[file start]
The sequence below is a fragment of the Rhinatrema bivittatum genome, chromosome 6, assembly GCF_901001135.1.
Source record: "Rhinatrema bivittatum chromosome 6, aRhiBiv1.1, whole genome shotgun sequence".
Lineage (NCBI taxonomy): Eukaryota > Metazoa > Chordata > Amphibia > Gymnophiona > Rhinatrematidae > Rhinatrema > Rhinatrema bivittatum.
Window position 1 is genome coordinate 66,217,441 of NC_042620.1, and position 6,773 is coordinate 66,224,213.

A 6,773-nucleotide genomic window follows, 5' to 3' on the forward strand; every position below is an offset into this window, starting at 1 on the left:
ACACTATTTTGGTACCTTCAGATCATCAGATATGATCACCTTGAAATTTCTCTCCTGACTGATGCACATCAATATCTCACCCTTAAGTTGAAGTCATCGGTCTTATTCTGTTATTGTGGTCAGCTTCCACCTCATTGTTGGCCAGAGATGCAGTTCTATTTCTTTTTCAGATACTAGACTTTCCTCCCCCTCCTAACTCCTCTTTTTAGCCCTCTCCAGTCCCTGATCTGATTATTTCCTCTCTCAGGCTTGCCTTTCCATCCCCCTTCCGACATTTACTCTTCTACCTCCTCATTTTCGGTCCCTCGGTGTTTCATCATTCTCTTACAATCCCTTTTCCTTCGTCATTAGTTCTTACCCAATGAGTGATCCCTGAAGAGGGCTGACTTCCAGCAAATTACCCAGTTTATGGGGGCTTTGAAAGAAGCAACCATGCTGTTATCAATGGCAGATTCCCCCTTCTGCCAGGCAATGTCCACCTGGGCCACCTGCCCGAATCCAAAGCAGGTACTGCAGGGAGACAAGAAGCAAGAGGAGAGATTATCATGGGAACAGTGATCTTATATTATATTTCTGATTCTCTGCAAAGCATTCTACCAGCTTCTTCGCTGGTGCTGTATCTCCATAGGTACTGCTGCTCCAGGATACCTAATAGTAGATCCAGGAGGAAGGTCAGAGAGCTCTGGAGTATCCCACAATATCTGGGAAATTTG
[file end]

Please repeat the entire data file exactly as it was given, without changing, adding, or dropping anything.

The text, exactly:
The sequence below is a fragment of the Rhinatrema bivittatum genome, chromosome 6, assembly GCF_901001135.1.
Source record: "Rhinatrema bivittatum chromosome 6, aRhiBiv1.1, whole genome shotgun sequence".
Lineage (NCBI taxonomy): Eukaryota > Metazoa > Chordata > Amphibia > Gymnophiona > Rhinatrematidae > Rhinatrema > Rhinatrema bivittatum.
Window position 1 is genome coordinate 66,217,441 of NC_042620.1, and position 6,773 is coordinate 66,224,213.

A 6,773-nucleotide genomic window follows, 5' to 3' on the forward strand; every position below is an offset into this window, starting at 1 on the left:
ACACTATTTTGGTACCTTCAGATCATCAGATATGATCACCTTGAAATTTCTCTCCTGACTGATGCACATCAATATCTCACCCTTAAGTTGAAGTCATCGGTCTTATTCTGTTATTGTGGTCAGCTTCCACCTCATTGTTGGCCAGAGATGCAGTTCTATTTCTTTTTCAGATACTAGACTTTCCTCCCCCTCCTAACTCCTCTTTTTAGCCCTCTCCAGTCCCTGATCTGATTATTTCCTCTCTCAGGCTTGCCTTTCCATCCCCCTTCCGACATTTACTCTTCTACCTCCTCATTTTCGGTCCCTCGGTGTTTCATCATTCTCTTACAATCCCTTTTCCTTCGTCATTAGTTCTTACCCAATGAGTGATCCCTGAAGAGGGCTGACTTCCAGCAAATTACCCAGTTTATGGGGGCTTTGAAAGAAGCAACCATGCTGTTATCAATGGCAGATTCCCCCTTCTGCCAGGCAATGTCCACCTGGGCCACCTGCCCGAATCCAAAGCAGGTACTGCAGGGAGACAAGAAGCAAGAGGAGAGATTATCATGGGAACAGTGATCTTATATTATATTTCTGATTCTCTGCAAAGCATTCTACCAGCTTCTTCGCTGGTGCTGTATCTCCATAGGTACTGCTGCTCCAGGATACCTAATAGTAGATCCAGGAGGAAGGTCAGAGAGCTCTGGAGTATCCCACAATATCTGGGAAATTTG